Weather Perfect for NASA’s SpaceX Launch from Kennedy

SpaceX's 29th commercial resupply services contract mission launch from Kennedy Space Center
SpaceX’s 29th commercial resupply services mission for NASA will carry scientific research, technology demonstrations, crew supplies, and hardware to the International Space Station. Liftoff from NASA’s Kennedy Space Center is targeted for 8:28 EST tonight. Photo credit: NASA

Meteorologists with Cape Canaveral Space Force Station’s 45th Weather Squadron are calling for 100% favorable weather conditions for launch of tonight’s SpaceX 29th commercial resupply services mission for NASA to the International Space Station.

SpaceX’s Falcon 9 rocket, with the Dragon spacecraft atop, is targeted to lift off from Kennedy’s Launch Complex 39A. The instantaneous launch window is at 8:28 p.m. EST.

Our live broadcast begins at 8 p.m. – watch on NASA Television, the NASA app, YouTube, and on the agency’s website, or get live updates here on the blog.

Mission Specialist Assigned to NASA’s SpaceX Crew-7 Mission

Astronaut Satoshi Furukawa from JAXA (Japan Aerospace Exploration Agency)
JAXA (Japanese Aerospace Exploration Agency) astronaut Satoshi Furukawa was named a mission specialist for NASA’s SpaceX Crew-7 mission. Photo credit: NASA

Astronaut Satoshi Furukawa from JAXA (Japan Aerospace Exploration Agency) has been selected as a mission specialist for NASA’s SpaceX Crew-7 mission – the agency’s seventh rotational mission to the International Space Station.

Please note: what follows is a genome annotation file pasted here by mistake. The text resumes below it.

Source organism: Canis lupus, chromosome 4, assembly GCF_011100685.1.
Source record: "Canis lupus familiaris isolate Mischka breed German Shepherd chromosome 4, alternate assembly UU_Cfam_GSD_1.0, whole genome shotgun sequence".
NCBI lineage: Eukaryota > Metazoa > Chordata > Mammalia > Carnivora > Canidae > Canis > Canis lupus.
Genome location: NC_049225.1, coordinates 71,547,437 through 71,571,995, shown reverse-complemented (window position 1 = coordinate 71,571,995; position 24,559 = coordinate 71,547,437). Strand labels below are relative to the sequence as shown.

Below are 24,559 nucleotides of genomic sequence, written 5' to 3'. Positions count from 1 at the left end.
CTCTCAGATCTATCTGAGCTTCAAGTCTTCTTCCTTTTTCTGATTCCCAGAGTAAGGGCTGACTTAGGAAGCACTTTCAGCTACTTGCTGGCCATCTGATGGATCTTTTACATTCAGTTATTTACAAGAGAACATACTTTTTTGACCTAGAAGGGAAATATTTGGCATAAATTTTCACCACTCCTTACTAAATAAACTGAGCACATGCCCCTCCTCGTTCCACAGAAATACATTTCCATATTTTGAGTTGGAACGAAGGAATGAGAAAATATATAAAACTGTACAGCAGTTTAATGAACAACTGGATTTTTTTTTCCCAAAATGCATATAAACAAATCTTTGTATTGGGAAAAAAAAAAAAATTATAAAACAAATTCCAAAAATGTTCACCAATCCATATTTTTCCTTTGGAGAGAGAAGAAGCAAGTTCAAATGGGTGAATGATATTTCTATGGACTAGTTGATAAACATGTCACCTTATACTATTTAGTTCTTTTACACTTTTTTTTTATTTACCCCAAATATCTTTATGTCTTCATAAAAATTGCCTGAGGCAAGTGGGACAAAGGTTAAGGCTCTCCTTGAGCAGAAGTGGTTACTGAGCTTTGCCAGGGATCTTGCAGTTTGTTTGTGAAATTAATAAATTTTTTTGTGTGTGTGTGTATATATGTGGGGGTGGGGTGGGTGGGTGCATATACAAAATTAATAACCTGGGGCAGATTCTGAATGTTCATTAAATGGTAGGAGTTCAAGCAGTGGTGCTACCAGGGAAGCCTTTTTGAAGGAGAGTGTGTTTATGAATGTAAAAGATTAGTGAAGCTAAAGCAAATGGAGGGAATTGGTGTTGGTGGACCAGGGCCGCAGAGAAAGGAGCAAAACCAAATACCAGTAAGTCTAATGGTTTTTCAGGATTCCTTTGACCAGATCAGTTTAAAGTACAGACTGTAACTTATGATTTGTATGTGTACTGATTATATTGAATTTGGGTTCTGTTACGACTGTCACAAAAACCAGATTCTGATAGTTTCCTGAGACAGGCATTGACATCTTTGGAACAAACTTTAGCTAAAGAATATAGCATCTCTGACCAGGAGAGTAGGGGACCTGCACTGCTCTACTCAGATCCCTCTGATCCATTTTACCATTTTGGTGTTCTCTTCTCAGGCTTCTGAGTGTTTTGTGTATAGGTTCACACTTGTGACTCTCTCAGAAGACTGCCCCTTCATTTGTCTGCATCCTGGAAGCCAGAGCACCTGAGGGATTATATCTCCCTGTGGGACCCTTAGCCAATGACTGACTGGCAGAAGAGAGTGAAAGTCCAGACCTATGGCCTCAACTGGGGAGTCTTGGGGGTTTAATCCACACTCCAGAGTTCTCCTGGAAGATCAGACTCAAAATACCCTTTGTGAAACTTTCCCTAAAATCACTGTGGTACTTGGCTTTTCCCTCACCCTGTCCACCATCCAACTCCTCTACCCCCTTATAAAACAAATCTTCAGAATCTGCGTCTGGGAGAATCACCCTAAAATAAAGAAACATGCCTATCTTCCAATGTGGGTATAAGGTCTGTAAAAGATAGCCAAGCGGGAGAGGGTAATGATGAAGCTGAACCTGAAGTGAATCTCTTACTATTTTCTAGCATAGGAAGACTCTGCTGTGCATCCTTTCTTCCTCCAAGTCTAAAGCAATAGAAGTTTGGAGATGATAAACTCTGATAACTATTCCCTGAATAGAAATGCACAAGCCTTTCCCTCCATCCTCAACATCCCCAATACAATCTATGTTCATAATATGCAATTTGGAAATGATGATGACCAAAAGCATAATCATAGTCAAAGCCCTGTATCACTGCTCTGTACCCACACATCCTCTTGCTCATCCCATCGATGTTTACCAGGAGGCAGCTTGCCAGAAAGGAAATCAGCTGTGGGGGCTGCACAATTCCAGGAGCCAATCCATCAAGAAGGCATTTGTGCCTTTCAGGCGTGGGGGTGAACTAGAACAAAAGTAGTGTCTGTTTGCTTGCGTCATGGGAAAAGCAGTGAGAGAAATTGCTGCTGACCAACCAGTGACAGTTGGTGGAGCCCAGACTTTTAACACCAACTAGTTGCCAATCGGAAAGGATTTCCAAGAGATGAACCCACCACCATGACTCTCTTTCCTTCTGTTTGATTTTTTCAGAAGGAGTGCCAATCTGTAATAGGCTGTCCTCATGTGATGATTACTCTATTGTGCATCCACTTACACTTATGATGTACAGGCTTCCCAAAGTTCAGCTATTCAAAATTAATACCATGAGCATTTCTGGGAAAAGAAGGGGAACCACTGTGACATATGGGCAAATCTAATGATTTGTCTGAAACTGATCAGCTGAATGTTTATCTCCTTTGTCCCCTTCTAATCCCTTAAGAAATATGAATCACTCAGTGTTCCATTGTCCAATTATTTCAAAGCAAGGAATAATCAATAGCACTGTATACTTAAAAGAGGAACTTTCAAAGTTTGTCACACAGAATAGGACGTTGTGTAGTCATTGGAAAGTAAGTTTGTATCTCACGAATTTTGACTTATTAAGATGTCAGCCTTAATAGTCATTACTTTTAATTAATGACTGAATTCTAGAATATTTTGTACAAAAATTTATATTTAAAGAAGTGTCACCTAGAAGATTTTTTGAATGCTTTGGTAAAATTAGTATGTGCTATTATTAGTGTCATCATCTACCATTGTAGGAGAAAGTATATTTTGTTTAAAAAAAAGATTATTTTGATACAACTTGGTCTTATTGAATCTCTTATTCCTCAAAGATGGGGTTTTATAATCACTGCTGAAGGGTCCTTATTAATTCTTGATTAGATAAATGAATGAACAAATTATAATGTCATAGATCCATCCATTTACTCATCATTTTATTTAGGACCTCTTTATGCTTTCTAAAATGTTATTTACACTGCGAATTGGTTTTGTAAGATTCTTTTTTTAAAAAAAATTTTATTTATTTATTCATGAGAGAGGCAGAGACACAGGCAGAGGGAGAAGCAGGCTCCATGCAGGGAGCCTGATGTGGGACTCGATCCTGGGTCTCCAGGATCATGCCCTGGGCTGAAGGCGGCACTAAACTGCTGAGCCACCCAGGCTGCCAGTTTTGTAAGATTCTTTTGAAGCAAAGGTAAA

Furukawa joins NASA astronaut Jasmin Moghbeli and ESA (European Space Agency) astronaut Andreas Mogensen, who will serve as spacecraft commander and pilot, respectively. An additional crew member will be assigned at a later date.

Furukawa spent 165 days aboard the orbiting laboratory in 2011 as a flight engineer with Expeditions 28 and 29. As part of his duties, he helped support the final space shuttle mission, STS-135.

This will be the first spaceflight for Moghbeli, who became a NASA astronaut in 2017, and the first long-duration mission for Mogensen. He previously served as a flight engineer on a 10-day mission to the space station in 2015. Crew-7 will be his second trip to space.

NASA and SpaceX are targeting no earlier than mid-August for the launch of Crew-7, aboard a SpaceX Dragon spacecraft and Falcon 9 rocket from Launch Complex 39A at NASA’s Kennedy Space Center in Florida. The four astronauts will join an expedition crew aboard the space station.